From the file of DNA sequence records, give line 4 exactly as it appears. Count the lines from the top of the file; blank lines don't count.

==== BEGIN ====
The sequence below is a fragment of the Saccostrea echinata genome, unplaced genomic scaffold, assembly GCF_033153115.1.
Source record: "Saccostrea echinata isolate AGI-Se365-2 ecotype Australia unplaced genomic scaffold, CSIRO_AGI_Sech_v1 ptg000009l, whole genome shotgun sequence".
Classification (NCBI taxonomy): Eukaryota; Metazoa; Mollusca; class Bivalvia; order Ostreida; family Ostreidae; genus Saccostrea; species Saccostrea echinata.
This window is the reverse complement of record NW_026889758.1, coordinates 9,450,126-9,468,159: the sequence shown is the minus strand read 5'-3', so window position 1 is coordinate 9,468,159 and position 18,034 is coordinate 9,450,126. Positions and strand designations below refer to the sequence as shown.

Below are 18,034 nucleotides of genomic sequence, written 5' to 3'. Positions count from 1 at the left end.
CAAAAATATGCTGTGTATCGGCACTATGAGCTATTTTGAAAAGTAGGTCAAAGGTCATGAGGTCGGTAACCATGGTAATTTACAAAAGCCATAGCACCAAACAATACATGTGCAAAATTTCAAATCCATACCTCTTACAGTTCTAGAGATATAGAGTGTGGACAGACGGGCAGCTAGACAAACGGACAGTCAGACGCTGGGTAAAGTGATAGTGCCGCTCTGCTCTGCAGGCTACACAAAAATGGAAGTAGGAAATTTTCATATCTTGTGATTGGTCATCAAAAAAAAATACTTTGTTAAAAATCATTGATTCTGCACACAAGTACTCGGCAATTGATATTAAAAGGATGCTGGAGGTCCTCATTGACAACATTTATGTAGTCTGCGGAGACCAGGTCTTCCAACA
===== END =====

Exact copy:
This window is the reverse complement of record NW_026889758.1, coordinates 9,450,126-9,468,159: the sequence shown is the minus strand read 5'-3', so window position 1 is coordinate 9,468,159 and position 18,034 is coordinate 9,450,126. Positions and strand designations below refer to the sequence as shown.